Read the full article by Nick Muscavage (MyCentralJersey)

“RAHWAY – The federal Environmental Protection Agency is considering a study into how municipal waste incinerators handle certain chemical compounds linked to cancer.

The study, which has not yet been finalized, would occur at the Covanta incinerator, also known as the Union County Resource Recovery Facility. The facility is located on the Rahway River.

The study would look at how municipal waste incinerators handle PFAS, or perfluorinated alkylated substances. PFAS can be found in nonstick frying pans, firefighting foam, waxes and paints.

According to the EPA, there is evidence that exposure to PFAS can lead to adverse health outcomes in humans, such as reproductive and developmental defects, liver and kidney damage, and immunological effects in laboratory animals.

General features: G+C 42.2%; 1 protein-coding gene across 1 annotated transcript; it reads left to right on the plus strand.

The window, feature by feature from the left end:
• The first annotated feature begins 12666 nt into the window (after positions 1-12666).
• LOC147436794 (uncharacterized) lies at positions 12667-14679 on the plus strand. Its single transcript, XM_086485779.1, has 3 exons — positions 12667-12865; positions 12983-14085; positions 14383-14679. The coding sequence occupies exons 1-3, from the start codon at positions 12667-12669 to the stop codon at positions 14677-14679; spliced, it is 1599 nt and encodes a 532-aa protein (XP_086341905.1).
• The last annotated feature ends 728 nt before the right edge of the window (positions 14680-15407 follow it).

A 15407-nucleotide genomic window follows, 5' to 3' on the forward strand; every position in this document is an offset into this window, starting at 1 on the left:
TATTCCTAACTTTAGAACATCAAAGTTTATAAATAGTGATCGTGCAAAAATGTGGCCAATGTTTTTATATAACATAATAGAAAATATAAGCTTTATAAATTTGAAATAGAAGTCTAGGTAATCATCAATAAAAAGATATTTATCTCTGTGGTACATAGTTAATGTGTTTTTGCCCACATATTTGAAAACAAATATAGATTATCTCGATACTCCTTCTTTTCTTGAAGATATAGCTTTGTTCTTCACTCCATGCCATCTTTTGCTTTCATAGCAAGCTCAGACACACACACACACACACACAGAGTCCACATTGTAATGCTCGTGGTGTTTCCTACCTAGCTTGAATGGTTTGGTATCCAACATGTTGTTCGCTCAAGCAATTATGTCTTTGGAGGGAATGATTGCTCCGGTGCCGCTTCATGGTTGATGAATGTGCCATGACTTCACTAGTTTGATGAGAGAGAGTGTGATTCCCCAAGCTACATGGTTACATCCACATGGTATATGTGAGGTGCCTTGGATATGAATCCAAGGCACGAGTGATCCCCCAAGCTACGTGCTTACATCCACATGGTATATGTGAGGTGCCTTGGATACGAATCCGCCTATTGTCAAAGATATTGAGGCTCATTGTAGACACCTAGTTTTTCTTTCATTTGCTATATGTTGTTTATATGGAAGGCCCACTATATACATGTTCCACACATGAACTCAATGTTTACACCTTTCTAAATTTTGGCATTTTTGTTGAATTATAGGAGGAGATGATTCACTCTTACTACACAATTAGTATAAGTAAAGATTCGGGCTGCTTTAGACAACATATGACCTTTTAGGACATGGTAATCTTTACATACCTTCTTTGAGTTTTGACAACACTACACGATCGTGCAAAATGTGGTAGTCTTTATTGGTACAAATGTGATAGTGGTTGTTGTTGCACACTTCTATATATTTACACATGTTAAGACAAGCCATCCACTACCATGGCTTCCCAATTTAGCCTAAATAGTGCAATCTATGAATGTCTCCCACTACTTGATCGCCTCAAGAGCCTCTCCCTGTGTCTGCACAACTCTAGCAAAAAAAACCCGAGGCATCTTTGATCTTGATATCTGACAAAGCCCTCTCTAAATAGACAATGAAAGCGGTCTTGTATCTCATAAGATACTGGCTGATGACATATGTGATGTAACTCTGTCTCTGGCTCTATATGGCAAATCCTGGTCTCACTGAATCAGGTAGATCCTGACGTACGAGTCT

The most consistent findings from human studies are increased cholesterol levels among exposed populations, as well as cancer, effects on infant birth weights, adverse effects on the immune system and thyroid hormone effects.

PFAS are so common that the chemical compound is inevitably found in everyday garbage that is already being processed by municipal waste facilities such as Covanta, which processes about 1,500 tons of solid waste each day in Union County.

It is unknown how PFAS react to the high temperatures of municipal waste incinerators, according to the EPA.

In the proposed study, the environmental agency would not be introducing PFAS to the Covanta incinerator, but rather a controlled amount of similar chemical compounds that the EPA says is non-hazardous in low levels…”